The first part of the session examines the role of international organizations in democracy promotion. It begins by asking whether there is a growing global consensus on the value of democratic governance – perhaps even an emerging “right to democracy.” We then consider how international organizations are both contributing to and acting on that consensus through their normative and operational activities. Among the operational activities, we look at electoral assistance, the good governance agenda of development agencies, peacekeeping and peacebuilding. In addition to these non-coercive approaches, we consider cases of military action to uphold democracy – most recently in Cote d’Ivoire. The central objective of the session is to explore the global normative and political context in which democratic action by non-state actors occurs.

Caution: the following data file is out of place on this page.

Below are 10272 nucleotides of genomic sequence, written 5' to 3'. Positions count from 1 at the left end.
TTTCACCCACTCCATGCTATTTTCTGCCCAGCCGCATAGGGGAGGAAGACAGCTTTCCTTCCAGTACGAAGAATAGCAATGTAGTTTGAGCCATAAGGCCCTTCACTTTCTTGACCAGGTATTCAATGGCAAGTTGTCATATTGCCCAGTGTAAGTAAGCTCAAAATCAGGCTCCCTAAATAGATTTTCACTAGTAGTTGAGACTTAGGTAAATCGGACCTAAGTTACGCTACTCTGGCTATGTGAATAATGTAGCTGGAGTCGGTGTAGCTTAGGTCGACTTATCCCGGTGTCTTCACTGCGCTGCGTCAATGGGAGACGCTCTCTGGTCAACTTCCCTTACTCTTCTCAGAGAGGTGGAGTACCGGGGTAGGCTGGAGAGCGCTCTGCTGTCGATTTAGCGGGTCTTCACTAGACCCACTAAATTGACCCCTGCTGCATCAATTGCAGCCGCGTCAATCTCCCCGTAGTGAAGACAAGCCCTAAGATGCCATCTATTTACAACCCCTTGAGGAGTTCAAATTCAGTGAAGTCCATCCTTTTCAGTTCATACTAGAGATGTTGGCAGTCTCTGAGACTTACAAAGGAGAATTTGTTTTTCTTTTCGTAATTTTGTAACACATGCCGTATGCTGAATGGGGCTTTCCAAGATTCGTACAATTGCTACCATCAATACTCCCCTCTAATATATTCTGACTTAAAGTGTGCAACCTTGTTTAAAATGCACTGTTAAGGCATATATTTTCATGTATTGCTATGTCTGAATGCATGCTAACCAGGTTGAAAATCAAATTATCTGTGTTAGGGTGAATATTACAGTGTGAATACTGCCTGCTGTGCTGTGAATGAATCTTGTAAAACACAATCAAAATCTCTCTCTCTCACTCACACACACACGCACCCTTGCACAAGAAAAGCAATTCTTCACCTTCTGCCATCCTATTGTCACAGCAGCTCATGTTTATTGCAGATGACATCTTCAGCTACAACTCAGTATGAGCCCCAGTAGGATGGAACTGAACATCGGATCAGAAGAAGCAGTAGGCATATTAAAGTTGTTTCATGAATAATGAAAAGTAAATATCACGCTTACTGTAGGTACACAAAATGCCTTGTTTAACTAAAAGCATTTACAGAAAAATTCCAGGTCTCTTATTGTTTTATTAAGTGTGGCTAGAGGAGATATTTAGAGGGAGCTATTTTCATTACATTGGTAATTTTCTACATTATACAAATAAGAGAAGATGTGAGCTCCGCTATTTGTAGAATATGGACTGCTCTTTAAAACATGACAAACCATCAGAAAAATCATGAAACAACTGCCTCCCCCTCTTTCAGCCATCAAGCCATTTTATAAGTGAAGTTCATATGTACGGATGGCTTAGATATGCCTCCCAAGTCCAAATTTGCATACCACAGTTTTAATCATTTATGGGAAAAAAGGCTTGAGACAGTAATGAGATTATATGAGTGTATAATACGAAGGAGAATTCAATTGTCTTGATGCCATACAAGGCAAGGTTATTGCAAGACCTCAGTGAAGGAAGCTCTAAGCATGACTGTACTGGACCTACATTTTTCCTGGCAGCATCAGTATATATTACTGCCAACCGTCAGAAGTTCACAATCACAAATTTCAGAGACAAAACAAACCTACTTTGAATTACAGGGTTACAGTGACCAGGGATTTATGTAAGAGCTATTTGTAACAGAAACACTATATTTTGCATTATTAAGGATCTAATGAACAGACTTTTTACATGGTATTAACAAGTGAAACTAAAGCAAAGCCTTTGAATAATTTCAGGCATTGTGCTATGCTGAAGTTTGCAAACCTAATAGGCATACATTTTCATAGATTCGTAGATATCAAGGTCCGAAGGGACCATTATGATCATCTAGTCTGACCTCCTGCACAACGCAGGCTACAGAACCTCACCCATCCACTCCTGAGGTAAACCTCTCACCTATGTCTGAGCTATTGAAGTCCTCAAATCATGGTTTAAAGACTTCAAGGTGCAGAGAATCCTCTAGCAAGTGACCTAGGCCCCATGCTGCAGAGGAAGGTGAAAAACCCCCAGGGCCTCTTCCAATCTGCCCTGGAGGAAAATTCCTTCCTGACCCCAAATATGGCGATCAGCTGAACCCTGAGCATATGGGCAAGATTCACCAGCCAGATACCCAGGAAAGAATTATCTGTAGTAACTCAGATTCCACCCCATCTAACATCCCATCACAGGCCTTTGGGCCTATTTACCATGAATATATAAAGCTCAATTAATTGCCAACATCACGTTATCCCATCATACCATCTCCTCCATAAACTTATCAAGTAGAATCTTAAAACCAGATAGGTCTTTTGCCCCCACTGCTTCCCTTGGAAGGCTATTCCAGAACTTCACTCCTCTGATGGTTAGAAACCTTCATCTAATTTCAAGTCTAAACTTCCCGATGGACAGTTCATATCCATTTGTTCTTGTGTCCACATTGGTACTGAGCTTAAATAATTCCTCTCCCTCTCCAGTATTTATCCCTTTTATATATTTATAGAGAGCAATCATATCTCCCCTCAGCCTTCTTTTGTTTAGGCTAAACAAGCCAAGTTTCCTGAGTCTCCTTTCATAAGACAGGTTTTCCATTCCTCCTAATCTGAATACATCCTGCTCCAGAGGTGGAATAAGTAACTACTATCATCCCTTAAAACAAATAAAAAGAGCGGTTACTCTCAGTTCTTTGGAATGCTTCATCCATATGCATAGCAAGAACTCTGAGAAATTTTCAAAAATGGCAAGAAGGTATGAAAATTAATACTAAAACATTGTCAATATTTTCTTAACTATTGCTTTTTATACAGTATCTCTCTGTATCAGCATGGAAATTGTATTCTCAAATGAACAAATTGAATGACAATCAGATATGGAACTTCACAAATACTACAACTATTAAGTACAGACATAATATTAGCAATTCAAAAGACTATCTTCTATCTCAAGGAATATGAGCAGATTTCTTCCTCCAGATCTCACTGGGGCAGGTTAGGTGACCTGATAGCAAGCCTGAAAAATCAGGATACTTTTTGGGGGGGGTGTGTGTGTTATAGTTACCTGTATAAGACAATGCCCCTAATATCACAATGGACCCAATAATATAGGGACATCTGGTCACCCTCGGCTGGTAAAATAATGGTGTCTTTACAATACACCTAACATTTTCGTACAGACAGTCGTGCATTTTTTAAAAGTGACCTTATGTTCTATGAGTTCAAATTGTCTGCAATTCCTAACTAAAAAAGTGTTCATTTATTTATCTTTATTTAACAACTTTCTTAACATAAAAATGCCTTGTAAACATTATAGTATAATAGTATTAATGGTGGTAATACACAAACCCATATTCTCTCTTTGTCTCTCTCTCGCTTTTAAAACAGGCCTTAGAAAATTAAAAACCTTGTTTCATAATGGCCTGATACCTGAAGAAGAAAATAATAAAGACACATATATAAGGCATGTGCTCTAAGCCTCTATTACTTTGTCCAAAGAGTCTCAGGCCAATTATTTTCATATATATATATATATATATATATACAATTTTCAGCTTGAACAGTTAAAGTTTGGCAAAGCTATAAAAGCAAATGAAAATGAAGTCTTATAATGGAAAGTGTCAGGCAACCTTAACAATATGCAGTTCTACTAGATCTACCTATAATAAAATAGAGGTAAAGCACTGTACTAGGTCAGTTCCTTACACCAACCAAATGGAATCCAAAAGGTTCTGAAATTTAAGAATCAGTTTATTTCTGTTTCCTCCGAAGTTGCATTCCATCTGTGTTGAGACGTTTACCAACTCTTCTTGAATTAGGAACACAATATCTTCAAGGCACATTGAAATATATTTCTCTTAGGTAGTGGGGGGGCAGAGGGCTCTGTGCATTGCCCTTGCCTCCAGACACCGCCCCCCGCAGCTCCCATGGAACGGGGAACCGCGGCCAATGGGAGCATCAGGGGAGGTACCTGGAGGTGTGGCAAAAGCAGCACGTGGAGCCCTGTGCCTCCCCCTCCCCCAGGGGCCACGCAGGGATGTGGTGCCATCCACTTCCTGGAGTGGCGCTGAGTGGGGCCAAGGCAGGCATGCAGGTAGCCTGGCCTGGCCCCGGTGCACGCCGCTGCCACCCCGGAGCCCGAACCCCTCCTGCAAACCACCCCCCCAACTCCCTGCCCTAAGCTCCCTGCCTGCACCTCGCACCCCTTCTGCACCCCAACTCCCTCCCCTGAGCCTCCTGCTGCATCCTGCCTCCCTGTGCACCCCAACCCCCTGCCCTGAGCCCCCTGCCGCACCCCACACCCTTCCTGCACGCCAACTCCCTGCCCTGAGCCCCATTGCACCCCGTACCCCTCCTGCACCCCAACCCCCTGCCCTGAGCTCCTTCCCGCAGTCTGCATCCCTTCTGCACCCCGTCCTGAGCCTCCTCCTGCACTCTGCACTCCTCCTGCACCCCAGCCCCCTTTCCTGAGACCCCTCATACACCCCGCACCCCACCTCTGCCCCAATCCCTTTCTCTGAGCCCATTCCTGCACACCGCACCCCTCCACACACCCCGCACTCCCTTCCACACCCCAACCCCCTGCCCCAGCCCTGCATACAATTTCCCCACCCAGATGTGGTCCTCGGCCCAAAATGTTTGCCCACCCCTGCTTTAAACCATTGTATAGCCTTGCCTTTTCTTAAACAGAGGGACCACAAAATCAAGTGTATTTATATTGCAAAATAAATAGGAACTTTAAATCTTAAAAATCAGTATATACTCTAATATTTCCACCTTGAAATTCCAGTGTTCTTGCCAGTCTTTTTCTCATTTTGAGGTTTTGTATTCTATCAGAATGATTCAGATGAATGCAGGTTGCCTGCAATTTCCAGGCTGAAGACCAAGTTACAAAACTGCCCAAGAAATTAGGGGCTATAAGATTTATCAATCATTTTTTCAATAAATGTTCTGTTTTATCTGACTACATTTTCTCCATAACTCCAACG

The second talk critically examines some recent cases where there have been charges of foreign interference in popular nonviolent uprisings by foreign governments, NGOs, and other outside actors; explores how outside support can actually harm a movement’s chances of success; and, under what circumstances outside actors can make positive contributions to nonviolent struggles for freedom and justice. In general, autocratic governments, regardless of ideological orientation or geo-political alliances, have traditionally blamed real or perceived hostile powers for indigenous nonviolent challenges to their regime. However, unlike military coups and armed rebellions, the degree of influence a foreign power can actually have on a popular civil insurrection is rather minimal.
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